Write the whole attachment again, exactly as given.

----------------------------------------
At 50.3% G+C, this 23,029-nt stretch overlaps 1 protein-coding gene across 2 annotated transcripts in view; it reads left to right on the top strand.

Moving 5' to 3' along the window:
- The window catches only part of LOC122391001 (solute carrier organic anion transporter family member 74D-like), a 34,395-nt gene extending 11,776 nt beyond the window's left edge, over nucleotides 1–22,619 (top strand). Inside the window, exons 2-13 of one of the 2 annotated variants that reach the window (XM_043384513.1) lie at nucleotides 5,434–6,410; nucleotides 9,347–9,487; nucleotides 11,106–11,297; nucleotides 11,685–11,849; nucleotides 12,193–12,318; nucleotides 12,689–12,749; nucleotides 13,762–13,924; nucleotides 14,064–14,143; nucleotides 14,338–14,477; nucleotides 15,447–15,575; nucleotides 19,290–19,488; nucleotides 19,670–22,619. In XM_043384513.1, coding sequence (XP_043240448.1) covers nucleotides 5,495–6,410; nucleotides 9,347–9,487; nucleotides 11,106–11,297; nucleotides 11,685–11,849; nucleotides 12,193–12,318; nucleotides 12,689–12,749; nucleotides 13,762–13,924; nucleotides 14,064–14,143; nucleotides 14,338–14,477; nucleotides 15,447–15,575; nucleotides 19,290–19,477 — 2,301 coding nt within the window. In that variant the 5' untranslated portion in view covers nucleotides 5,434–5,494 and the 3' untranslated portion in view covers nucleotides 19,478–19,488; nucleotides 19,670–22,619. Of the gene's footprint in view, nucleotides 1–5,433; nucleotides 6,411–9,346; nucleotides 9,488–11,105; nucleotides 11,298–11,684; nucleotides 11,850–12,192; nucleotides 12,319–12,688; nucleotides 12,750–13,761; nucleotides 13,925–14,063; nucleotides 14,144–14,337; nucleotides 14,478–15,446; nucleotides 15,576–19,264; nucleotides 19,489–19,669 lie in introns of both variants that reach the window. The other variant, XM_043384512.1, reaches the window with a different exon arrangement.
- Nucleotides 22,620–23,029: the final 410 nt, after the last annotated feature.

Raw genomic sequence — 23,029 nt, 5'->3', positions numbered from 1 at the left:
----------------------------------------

At 50.3% G+C, this 23,029-nt stretch overlaps 1 protein-coding gene across 2 annotated transcripts in view; it reads left to right on the top strand.

Moving 5' to 3' along the window:
- The window catches only part of LOC122391001 (solute carrier organic anion transporter family member 74D-like), a 34,395-nt gene extending 11,776 nt beyond the window's left edge, over nucleotides 1–22,619 (top strand). Inside the window, exons 2-13 of one of the 2 annotated variants that reach the window (XM_043384513.1) lie at nucleotides 5,434–6,410; nucleotides 9,347–9,487; nucleotides 11,106–11,297; nucleotides 11,685–11,849; nucleotides 12,193–12,318; nucleotides 12,689–12,749; nucleotides 13,762–13,924; nucleotides 14,064–14,143; nucleotides 14,338–14,477; nucleotides 15,447–15,575; nucleotides 19,290–19,488; nucleotides 19,670–22,619. In XM_043384513.1, coding sequence (XP_043240448.1) covers nucleotides 5,495–6,410; nucleotides 9,347–9,487; nucleotides 11,106–11,297; nucleotides 11,685–11,849; nucleotides 12,193–12,318; nucleotides 12,689–12,749; nucleotides 13,762–13,924; nucleotides 14,064–14,143; nucleotides 14,338–14,477; nucleotides 15,447–15,575; nucleotides 19,290–19,477 — 2,301 coding nt within the window. In that variant the 5' untranslated portion in view covers nucleotides 5,434–5,494 and the 3' untranslated portion in view covers nucleotides 19,478–19,488; nucleotides 19,670–22,619. Of the gene's footprint in view, nucleotides 1–5,433; nucleotides 6,411–9,346; nucleotides 9,488–11,105; nucleotides 11,298–11,684; nucleotides 11,850–12,192; nucleotides 12,319–12,688; nucleotides 12,750–13,761; nucleotides 13,925–14,063; nucleotides 14,144–14,337; nucleotides 14,478–15,446; nucleotides 15,576–19,264; nucleotides 19,489–19,669 lie in introns of both variants that reach the window. The other variant, XM_043384512.1, reaches the window with a different exon arrangement.
- Nucleotides 22,620–23,029: the final 410 nt, after the last annotated feature.

Raw genomic sequence — 23,029 nt, 5'->3', positions numbered from 1 at the left: